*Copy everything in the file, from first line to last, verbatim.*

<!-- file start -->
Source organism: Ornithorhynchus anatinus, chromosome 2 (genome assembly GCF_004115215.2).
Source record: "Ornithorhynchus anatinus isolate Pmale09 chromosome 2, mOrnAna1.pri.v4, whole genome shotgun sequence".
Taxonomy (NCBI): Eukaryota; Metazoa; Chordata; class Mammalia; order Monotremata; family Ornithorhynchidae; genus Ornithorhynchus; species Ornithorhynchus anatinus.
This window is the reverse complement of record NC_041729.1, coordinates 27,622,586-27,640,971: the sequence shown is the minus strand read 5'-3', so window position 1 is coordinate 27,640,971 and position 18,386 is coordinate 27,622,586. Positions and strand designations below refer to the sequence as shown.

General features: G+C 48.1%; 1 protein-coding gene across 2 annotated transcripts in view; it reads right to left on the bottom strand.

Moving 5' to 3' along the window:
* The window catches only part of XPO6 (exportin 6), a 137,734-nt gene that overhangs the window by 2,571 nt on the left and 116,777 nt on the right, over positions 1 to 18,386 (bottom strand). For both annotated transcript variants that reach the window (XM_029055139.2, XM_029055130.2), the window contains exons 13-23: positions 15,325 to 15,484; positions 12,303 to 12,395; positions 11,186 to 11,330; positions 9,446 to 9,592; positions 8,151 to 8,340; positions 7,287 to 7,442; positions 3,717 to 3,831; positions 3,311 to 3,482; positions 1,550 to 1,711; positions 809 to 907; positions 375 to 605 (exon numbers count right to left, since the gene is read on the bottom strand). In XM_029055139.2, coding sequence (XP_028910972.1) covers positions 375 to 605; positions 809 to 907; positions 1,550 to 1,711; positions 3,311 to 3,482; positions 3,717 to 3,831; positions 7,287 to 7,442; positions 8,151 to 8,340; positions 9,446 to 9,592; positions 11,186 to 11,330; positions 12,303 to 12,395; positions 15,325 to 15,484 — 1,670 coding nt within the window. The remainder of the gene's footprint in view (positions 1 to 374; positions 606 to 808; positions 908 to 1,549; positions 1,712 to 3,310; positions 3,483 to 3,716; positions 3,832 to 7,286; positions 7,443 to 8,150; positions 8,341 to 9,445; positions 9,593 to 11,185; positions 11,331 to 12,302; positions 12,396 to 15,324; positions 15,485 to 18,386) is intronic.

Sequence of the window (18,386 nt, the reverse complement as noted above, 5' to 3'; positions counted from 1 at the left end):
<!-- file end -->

Source organism: Ornithorhynchus anatinus, chromosome 2 (genome assembly GCF_004115215.2).
Source record: "Ornithorhynchus anatinus isolate Pmale09 chromosome 2, mOrnAna1.pri.v4, whole genome shotgun sequence".
Taxonomy (NCBI): Eukaryota; Metazoa; Chordata; class Mammalia; order Monotremata; family Ornithorhynchidae; genus Ornithorhynchus; species Ornithorhynchus anatinus.
This window is the reverse complement of record NC_041729.1, coordinates 27,622,586-27,640,971: the sequence shown is the minus strand read 5'-3', so window position 1 is coordinate 27,640,971 and position 18,386 is coordinate 27,622,586. Positions and strand designations below refer to the sequence as shown.

General features: G+C 48.1%; 1 protein-coding gene across 2 annotated transcripts in view; it reads right to left on the bottom strand.

Moving 5' to 3' along the window:
* The window catches only part of XPO6 (exportin 6), a 137,734-nt gene that overhangs the window by 2,571 nt on the left and 116,777 nt on the right, over positions 1 to 18,386 (bottom strand). For both annotated transcript variants that reach the window (XM_029055139.2, XM_029055130.2), the window contains exons 13-23: positions 15,325 to 15,484; positions 12,303 to 12,395; positions 11,186 to 11,330; positions 9,446 to 9,592; positions 8,151 to 8,340; positions 7,287 to 7,442; positions 3,717 to 3,831; positions 3,311 to 3,482; positions 1,550 to 1,711; positions 809 to 907; positions 375 to 605 (exon numbers count right to left, since the gene is read on the bottom strand). In XM_029055139.2, coding sequence (XP_028910972.1) covers positions 375 to 605; positions 809 to 907; positions 1,550 to 1,711; positions 3,311 to 3,482; positions 3,717 to 3,831; positions 7,287 to 7,442; positions 8,151 to 8,340; positions 9,446 to 9,592; positions 11,186 to 11,330; positions 12,303 to 12,395; positions 15,325 to 15,484 — 1,670 coding nt within the window. The remainder of the gene's footprint in view (positions 1 to 374; positions 606 to 808; positions 908 to 1,549; positions 1,712 to 3,310; positions 3,483 to 3,716; positions 3,832 to 7,286; positions 7,443 to 8,150; positions 8,341 to 9,445; positions 9,593 to 11,185; positions 11,331 to 12,302; positions 12,396 to 15,324; positions 15,485 to 18,386) is intronic.

Sequence of the window (18,386 nt, the reverse complement as noted above, 5' to 3'; positions counted from 1 at the left end):